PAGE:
Allie Day, a junior psychology and sociology major, especially enjoyed the homestays: “Radical hospitality was apparent in all of my interactions with Indian families.”
“The best experiences for me involved meeting strangers who quickly became friends,” she added. “My classmate and I stayed with a husband and wife, and our ‘auntie’ took us in to make sure we were comfortable, well-fed and properly dressed. They also took us around their village, welcoming us into their house and showing us around the market.”
Even though Rohan Patel is of Indian descent and had visited Gujarat, India, when he was 6, he said this study abroad experience forced him to step outside his comfort zone — something the professors say is important.
On each excursion, the students were required to engage strangers in Hindi conversation.
“My upbringing in America made it a small challenge to talk to others on a whim,” said Patel, a sophomore biology major who is pursuing minors in Hindi and neuroscience. “But I learned the value of taking risks in experiences abroad.”
Zietlow said the ultimate highlight was getting to know Taj and Caldwell not only as scholars, but as people.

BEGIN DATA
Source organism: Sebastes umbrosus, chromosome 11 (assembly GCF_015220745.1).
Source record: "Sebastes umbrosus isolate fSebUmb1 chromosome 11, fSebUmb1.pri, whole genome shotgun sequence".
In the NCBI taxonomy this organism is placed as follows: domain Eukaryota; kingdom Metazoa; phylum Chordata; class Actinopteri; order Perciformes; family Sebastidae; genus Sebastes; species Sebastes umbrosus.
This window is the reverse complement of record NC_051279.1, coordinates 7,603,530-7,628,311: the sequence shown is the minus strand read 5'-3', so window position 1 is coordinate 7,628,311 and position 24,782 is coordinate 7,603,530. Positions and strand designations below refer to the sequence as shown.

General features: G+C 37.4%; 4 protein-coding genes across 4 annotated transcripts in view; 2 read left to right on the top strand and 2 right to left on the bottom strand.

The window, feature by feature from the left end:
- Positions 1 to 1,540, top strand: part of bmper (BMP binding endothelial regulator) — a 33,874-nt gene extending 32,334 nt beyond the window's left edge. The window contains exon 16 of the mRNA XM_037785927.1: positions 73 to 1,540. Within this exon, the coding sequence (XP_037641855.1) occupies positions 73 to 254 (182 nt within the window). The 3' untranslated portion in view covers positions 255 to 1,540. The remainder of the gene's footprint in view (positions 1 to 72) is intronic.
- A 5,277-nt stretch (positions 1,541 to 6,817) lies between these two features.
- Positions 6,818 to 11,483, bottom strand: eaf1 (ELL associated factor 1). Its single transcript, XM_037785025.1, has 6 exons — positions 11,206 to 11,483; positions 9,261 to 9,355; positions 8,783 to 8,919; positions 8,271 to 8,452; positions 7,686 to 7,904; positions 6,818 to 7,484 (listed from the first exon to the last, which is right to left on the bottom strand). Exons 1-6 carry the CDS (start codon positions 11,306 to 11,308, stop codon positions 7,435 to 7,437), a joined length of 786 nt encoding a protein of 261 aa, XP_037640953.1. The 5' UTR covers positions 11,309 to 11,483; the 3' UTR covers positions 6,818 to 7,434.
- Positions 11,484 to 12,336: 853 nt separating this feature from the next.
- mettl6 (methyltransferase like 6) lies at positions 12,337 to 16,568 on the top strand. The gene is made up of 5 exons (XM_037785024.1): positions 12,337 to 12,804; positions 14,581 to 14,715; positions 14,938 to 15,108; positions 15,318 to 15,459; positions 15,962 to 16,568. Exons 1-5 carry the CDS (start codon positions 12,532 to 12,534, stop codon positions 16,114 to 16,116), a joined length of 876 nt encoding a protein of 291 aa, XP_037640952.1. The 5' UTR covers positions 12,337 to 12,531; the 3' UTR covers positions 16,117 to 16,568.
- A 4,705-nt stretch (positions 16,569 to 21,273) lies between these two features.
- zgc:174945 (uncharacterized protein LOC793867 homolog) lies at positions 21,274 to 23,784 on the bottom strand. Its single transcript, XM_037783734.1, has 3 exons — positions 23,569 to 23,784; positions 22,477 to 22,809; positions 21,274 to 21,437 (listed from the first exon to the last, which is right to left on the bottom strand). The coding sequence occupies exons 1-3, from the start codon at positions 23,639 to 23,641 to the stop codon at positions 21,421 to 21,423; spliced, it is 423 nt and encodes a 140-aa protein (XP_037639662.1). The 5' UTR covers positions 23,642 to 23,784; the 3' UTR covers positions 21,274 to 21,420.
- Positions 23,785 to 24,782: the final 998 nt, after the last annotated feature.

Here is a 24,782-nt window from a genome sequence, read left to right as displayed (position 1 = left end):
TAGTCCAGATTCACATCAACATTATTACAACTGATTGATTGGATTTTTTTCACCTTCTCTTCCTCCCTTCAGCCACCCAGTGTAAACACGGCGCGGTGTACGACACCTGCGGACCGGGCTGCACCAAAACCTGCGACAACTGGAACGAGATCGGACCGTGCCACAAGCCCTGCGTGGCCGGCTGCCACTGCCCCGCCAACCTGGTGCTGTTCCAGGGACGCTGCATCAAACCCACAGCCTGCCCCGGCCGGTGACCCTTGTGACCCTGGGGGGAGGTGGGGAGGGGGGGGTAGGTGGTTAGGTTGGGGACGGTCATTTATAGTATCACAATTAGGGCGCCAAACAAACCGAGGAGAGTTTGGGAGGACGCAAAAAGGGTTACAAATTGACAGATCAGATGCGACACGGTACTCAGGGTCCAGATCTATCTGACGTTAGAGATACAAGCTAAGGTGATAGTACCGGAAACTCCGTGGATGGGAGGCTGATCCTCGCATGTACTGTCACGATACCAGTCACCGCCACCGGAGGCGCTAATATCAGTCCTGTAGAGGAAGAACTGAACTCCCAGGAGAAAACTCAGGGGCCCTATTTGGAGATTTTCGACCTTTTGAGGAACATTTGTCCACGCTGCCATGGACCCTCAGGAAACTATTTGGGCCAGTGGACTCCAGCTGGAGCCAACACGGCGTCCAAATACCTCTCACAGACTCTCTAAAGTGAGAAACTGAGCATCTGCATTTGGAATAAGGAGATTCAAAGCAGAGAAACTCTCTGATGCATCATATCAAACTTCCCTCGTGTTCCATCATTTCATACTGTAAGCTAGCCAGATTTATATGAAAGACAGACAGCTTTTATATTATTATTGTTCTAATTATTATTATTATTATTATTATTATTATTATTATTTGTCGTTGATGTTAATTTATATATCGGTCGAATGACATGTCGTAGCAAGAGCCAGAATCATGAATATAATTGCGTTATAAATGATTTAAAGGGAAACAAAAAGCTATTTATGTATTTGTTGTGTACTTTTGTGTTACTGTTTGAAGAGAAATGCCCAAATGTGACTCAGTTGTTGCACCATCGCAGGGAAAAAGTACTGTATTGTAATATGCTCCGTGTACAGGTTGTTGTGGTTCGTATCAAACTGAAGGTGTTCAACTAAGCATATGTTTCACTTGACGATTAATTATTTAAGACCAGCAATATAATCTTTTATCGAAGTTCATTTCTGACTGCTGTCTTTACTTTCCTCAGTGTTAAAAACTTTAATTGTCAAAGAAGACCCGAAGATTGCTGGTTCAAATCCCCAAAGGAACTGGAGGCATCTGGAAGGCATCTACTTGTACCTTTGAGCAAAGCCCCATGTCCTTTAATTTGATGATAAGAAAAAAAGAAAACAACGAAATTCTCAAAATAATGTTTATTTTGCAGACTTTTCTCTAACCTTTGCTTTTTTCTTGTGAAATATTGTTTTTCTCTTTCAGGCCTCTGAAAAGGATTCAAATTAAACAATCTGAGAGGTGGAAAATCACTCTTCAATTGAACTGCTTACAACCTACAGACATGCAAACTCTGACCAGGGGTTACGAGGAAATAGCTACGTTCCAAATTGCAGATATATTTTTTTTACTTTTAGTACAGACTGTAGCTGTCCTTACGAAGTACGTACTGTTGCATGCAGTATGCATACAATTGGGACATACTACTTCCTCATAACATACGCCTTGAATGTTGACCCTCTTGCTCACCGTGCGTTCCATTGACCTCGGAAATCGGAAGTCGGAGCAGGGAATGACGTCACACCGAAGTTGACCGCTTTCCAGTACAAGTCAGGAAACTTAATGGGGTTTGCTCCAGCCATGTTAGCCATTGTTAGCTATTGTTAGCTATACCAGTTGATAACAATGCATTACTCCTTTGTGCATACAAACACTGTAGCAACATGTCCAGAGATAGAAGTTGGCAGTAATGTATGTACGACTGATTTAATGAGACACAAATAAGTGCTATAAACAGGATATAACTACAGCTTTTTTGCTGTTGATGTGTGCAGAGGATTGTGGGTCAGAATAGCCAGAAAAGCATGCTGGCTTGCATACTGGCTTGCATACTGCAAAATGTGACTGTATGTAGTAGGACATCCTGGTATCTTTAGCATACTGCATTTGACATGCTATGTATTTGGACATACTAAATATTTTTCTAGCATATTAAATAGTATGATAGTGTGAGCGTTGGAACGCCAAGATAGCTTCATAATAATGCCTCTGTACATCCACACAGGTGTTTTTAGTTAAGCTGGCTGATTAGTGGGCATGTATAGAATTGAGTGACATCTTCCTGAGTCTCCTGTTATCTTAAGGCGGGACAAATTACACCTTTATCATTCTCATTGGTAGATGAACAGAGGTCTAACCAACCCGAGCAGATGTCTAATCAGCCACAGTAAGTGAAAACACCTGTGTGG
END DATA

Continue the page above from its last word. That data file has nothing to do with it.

“We ate with them every day. We had conversations with them every day that ranged from random trivia about Indian fashion and Bollywood films to in-depth discussions about how gender equality/human rights fit into deeply embedded Indian cultural realities like romance, religion and politics.”
Senior political science major Aja Crayton calls her time in Malawi “magical.”
It was the first study abroad experience for Crayton, who is interested in careers in both medicine and politics.
“Academically, personally and professionally, I learned something new every day,” Crayton said. “American media often try to put all African countries in one box, as if they make up one big country, when in reality Africa is a continent filled with diverse, rich and breathtaking cultures and people.”
Thirteen students experienced the new six-week UNC Summer in Malawi program, led by Eunice Sahle, associate professor and chair of the department of African, African American and Diaspora Studies (AAAD). The program was split between Lilongwe and Zomba, with students taking courses in “Human Rights in Africa: Theories and Practices” and a regional seminar, “Transitions to Democratic Governance in Malawi and Other Parts of Southern Africa.”
While in Lilongwe, they were based at the Center for Human Rights and Rehabilitation (CHRR), one of Malawi’s leading NGOs. In Zomba, they were hosted by the University of Malawi’s Chancellor College. Students had internships and visited sites including Parliament and UNC Project-Malawi, a research, care and training program established by Carolina and the Malawi Ministry of Health in 1999.
Crayton, who is pursuing a minor in African American and Diaspora Studies, had internships with UNC Project-Malawi and CHRR. At CHRR, she and other students worked on drafting ideas and writing a proposal for a “50:50” campaign aimed at increasing women’s representation in politics as Malawians gear up for next year’s general elections. The proposal was recently awarded a $100,000 grant.